The positions he embraced in Wednesday’s speech would fundamentally change the U.S. immigration system, returning it to something that more closely resembles the restrictionist policies that prevailed from 1924 until 1965.

As an exercise in publicity, the week’s buildup was masterful. As a campaign tactic? Well, let’s say the jury is still out.

By week’s end, several members of Trump’s Latino advisory group had publicly quit, saying they felt used. The Mexican government was accusing Trump of lying about whether he and Peña Nieto had talked about who would pay for a border wall. And the Hillary Clinton campaign was eagerly touting a new video about Trump’s foray south of the border.

Trump aides insisted they had succeeded. The goal, they said, was to deepen Trump’s support among those who already back him — the mostly male, white conservative voters who won the GOP nomination for him and who express deep concerns about the impact that immigration — legal and illegal — has had on the country.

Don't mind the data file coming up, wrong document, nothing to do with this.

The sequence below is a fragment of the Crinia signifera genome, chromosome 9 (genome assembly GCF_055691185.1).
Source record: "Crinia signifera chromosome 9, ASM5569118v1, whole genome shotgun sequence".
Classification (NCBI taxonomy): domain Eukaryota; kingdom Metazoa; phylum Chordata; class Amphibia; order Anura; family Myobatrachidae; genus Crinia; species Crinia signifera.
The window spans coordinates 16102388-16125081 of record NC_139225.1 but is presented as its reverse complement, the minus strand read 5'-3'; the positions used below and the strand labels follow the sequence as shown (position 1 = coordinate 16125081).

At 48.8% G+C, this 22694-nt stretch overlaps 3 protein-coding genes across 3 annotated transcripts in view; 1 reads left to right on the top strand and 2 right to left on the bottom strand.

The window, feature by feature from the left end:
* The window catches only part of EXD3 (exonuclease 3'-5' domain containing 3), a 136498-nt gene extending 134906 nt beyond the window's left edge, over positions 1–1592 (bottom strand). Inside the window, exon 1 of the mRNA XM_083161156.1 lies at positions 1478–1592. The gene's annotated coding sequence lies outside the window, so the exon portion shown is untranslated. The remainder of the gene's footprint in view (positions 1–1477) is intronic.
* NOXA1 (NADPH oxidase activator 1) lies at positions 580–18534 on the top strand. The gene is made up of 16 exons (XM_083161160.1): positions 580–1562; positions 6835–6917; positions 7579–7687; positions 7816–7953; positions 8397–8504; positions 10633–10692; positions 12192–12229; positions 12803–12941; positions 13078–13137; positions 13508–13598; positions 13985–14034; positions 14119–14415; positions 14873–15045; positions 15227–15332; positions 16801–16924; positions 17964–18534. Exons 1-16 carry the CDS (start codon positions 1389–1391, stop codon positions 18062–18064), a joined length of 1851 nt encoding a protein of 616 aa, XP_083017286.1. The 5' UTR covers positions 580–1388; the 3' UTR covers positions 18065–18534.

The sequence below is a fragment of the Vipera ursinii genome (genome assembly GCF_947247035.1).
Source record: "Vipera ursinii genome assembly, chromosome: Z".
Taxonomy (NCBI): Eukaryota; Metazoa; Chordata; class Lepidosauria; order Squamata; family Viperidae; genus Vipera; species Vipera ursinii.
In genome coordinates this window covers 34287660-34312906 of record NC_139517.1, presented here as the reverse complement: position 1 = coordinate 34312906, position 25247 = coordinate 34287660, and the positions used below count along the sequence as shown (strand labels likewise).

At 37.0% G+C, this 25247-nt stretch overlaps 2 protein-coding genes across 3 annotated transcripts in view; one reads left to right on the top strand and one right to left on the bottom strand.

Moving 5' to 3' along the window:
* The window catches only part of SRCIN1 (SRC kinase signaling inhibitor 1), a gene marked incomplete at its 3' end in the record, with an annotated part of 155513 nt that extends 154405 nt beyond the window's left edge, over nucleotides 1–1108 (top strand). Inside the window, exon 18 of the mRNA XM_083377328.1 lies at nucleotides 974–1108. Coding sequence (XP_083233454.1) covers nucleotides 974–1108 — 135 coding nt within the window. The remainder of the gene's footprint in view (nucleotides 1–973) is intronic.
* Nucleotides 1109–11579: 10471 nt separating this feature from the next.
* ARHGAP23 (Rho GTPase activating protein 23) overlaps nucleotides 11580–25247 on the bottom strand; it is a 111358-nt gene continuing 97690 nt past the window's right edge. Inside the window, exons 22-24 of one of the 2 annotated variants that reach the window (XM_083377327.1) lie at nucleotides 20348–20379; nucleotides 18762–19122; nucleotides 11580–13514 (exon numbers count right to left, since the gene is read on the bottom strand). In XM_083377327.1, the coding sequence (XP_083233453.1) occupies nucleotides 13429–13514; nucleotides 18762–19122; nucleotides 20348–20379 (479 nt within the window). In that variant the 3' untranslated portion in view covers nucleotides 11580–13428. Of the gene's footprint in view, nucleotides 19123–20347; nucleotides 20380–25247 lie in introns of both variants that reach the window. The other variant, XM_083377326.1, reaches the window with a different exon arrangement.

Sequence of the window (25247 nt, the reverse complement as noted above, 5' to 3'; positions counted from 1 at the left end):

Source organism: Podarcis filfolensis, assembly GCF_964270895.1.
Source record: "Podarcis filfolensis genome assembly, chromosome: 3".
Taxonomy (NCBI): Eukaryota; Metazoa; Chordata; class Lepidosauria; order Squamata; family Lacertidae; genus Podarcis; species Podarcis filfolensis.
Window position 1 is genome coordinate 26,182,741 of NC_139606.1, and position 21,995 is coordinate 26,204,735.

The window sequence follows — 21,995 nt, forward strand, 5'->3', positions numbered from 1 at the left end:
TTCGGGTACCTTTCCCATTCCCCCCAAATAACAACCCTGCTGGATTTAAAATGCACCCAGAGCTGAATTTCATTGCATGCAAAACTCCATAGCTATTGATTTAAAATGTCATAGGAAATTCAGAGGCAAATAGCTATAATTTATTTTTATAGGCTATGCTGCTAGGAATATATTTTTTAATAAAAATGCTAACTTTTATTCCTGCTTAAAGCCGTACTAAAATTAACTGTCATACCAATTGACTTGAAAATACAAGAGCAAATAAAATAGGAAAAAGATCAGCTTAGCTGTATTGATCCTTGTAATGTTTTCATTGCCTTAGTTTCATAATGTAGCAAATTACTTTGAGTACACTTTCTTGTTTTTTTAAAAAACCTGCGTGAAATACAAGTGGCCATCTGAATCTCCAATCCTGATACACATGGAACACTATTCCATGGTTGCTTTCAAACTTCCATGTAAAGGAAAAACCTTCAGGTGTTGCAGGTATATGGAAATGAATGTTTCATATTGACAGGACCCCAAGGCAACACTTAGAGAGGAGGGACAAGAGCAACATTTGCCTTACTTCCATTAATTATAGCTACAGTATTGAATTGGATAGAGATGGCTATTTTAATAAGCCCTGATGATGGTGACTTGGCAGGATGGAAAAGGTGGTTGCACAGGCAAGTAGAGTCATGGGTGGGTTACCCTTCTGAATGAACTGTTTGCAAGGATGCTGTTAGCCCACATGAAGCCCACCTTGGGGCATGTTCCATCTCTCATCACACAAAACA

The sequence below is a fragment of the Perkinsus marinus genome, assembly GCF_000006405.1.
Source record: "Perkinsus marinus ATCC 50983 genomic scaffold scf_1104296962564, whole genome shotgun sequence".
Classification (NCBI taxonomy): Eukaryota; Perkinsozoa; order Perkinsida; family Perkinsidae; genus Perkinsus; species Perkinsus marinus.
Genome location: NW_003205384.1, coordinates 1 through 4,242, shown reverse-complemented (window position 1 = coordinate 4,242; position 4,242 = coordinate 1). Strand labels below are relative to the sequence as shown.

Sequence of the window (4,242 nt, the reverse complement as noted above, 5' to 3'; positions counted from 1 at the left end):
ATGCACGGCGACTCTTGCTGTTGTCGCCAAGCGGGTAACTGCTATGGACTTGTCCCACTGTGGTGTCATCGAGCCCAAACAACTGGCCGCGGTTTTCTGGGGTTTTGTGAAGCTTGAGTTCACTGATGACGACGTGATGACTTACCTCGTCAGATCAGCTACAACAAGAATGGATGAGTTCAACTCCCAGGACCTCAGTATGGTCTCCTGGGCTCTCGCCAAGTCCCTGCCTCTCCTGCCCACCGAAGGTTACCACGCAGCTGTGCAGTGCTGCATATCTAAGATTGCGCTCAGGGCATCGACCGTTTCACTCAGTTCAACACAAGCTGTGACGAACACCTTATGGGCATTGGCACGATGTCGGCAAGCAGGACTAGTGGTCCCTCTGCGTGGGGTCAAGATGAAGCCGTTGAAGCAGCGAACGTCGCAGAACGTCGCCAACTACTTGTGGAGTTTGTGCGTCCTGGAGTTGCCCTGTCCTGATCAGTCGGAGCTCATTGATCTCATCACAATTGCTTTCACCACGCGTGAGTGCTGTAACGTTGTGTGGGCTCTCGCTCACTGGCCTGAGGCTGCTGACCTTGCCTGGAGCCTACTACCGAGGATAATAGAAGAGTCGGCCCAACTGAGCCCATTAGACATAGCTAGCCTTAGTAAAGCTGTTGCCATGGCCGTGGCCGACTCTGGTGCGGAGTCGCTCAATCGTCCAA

The Trump campaign’s emphasis on preaching to the already converted actually may make sense.

An analysis of eight weeks of data from our USC/L.A. Times “Daybreak” tracking poll, which has been more favorable to Trump than other surveys, suggests that Trump’s best shot — maybe his only one — requires motivating white voters who sat out the 2012 election.

The Daybreak tracking poll, which is updated daily, continues to show the two candidates roughly tied, trading small leads back and forth.


Most other surveys show Clinton ahead by an average of six or seven points nationally, with Clinton having lost some ground since the peak that her support hit after the Democratic convention. (Why is the Daybreak poll different from most others? Here are several of the reasons.)